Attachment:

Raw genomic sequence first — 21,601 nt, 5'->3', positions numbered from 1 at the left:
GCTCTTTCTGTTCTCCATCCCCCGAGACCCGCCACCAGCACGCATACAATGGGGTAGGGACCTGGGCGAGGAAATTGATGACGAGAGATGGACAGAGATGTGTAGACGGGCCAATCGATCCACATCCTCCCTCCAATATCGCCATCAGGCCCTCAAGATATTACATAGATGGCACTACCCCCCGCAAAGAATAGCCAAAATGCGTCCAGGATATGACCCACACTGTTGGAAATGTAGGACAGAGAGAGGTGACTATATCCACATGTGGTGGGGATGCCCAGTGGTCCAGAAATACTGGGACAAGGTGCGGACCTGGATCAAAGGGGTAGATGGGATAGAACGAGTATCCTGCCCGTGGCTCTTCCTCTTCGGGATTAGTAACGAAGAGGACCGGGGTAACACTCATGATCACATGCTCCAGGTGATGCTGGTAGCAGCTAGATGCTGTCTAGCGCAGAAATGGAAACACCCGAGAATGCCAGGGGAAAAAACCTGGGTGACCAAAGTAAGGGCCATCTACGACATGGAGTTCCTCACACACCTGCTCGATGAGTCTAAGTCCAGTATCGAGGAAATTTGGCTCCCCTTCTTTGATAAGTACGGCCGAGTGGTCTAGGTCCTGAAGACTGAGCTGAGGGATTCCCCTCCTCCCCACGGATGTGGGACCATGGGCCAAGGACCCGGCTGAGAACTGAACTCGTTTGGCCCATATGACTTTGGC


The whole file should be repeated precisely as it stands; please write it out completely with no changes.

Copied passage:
Raw genomic sequence first — 21,601 nt, 5'->3', positions numbered from 1 at the left:
GCTCTTTCTGTTCTCCATCCCCCGAGACCCGCCACCAGCACGCATACAATGGGGTAGGGACCTGGGCGAGGAAATTGATGACGAGAGATGGACAGAGATGTGTAGACGGGCCAATCGATCCACATCCTCCCTCCAATATCGCCATCAGGCCCTCAAGATATTACATAGATGGCACTACCCCCCGCAAAGAATAGCCAAAATGCGTCCAGGATATGACCCACACTGTTGGAAATGTAGGACAGAGAGAGGTGACTATATCCACATGTGGTGGGGATGCCCAGTGGTCCAGAAATACTGGGACAAGGTGCGGACCTGGATCAAAGGGGTAGATGGGATAGAACGAGTATCCTGCCCGTGGCTCTTCCTCTTCGGGATTAGTAACGAAGAGGACCGGGGTAACACTCATGATCACATGCTCCAGGTGATGCTGGTAGCAGCTAGATGCTGTCTAGCGCAGAAATGGAAACACCCGAGAATGCCAGGGGAAAAAACCTGGGTGACCAAAGTAAGGGCCATCTACGACATGGAGTTCCTCACACACCTGCTCGATGAGTCTAAGTCCAGTATCGAGGAAATTTGGCTCCCCTTCTTTGATAAGTACGGCCGAGTGGTCTAGGTCCTGAAGACTGAGCTGAGGGATTCCCCTCCTCCCCACGGATGTGGGACCATGGGCCAAGGACCCGGCTGAGAACTGAACTCGTTTGGCCCATATGACTTTGGC